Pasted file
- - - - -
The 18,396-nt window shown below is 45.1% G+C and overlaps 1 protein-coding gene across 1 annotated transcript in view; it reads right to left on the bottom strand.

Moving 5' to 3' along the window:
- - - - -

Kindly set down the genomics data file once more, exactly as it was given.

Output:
The 18,396-nt window shown below is 45.1% G+C and overlaps 1 protein-coding gene across 1 annotated transcript in view; it reads right to left on the bottom strand.

Moving 5' to 3' along the window: